Wednesday, May 16, 2012

Conservation as Stewardship

Tenth in a series of ward Scouter Training topics

Conservation: a careful preservation and protection of something; especially: planned management of a natural resource to prevent exploitation, destruction, or neglect1

Stewardship: the conducting, supervising, or managing of something; especially: the careful and responsible management of something entrusted to one's care <stewardship of natural resources>2

Every time we venture out, the natural world has been entrusted to us. We owe it to those who succeed us to give them the same experience we enjoyed. Both of these lofty words imply accountability for one’s actions in relation to one’s responsibilities and resources, and toward society at large. The Parable of the Talents is a great illustration: Three servants were entrusted with certain responsibilities; those who lived up to the expectations could take pleasure in knowing they had done their best, the one who did not lived in fear of being found out.

Conservation, the wise use and stewardship of resources, has always been a hallmark of the Scouting movement. Ansel Adams, the master photographer and a personal hero, said, “The preservation and, at the same time, the human use of wild places present a mind- and spirit-wracking challenge for the future.”

There are many ways to teach stewardship, but the most effective way is to experience it firsthand. In a conservation model of stewardship, this necessitates going out into nature, and actively caring for it. The spiritual connection with nature is also evident, both to those who partake, and in Scripture. When God wanted to really reach someone (for example, Moses, Elijah or Nephi) He took them into the wilderness: a desert, cave, or mountain. There is a real, spiritual dimension and closeness to God that comes from being close to Creation. When God entrusted His creation to Man, He described it as very good. Let us teach ourselves and our charges to keep it so.

Wild, pristine places have a tremendous effect on our psyche. We need to be in nature. Watch a film about Yosemite or the falls of IguazĂș, and see if you can resist wishing to be there. And there are plenty of places closer to home that offer an experience with nature: city parks, wildlife refuges, national forest and other lands, even a vacant lot provide habitat for wildlife and recreational and other uses for people. Finding the balance that Adams spoke of is the real challenge, and by starting them early, a new generation can be caretakers rather than takers only.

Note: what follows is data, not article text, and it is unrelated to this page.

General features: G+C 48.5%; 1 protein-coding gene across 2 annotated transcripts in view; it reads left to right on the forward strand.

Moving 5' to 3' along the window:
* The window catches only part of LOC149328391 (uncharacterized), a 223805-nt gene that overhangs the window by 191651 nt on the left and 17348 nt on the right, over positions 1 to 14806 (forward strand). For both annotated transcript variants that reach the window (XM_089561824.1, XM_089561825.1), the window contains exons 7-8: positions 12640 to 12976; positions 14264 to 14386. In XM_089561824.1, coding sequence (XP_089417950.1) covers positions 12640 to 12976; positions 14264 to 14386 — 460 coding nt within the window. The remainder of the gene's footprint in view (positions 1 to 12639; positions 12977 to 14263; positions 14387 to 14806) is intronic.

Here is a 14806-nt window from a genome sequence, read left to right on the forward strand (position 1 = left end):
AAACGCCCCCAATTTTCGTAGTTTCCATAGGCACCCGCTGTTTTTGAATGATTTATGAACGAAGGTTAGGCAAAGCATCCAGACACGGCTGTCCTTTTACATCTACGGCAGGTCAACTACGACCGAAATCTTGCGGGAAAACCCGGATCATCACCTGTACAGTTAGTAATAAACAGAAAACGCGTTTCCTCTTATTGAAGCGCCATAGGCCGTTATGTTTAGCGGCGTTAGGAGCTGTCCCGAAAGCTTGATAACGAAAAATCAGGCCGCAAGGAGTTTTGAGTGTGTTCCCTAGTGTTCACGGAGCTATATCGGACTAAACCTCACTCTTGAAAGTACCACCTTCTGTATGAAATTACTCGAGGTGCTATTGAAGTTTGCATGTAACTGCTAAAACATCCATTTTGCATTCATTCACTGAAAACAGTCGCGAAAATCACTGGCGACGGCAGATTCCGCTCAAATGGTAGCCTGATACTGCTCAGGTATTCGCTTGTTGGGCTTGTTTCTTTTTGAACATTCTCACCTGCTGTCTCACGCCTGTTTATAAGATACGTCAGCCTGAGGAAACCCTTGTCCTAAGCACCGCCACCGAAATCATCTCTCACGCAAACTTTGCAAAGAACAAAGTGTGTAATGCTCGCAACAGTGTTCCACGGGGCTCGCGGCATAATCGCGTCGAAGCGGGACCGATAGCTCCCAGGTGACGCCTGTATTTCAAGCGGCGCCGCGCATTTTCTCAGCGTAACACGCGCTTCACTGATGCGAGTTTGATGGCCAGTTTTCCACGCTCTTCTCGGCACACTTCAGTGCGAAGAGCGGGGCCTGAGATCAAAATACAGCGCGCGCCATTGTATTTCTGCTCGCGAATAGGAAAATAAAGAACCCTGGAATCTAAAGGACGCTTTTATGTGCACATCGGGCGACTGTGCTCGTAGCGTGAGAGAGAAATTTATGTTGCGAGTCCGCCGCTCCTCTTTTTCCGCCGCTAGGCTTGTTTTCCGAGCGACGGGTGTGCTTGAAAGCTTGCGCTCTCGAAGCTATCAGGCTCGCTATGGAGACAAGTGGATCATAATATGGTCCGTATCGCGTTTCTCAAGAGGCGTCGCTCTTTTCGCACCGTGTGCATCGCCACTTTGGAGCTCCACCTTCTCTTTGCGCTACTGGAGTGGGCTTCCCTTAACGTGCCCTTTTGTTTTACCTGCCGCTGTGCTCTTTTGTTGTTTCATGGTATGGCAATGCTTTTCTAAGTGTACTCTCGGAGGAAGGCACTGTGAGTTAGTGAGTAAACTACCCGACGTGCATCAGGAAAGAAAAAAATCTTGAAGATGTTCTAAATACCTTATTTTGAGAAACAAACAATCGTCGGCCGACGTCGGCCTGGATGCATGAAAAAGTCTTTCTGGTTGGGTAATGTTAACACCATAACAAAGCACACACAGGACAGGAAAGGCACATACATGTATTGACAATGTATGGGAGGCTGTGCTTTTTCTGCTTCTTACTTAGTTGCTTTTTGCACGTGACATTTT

The BSA provides many resources for encouraging boys to exercise sound conservation principles. From Leave No Trace camping, to conservation projects; if young men can see the effects of their use of the land, and the difference they each can make, we can build not only young men who understand how to care for natural resources, but who can also take the same principles of stewardship and apply them to their adult lives as leaders (priesthood and otherwise), teachers, employees and bosses. Naturally, this requires a continuous effort, rather than a “done-with-scouting-at-14” mentality.

I'm hardly a green zealot, but I want my children to have the same opportunity to experience the natural world as I did. And that said, there's no reason not to give our daughters the same opportunities, since we have the same expectations for them as for our sons.

1,2- Meriam-Webster online dictionary
Conservation handout - Quotes, Awards and Links
BSA's Teaching Leave No Trace page
BSA Outdoor Ethics

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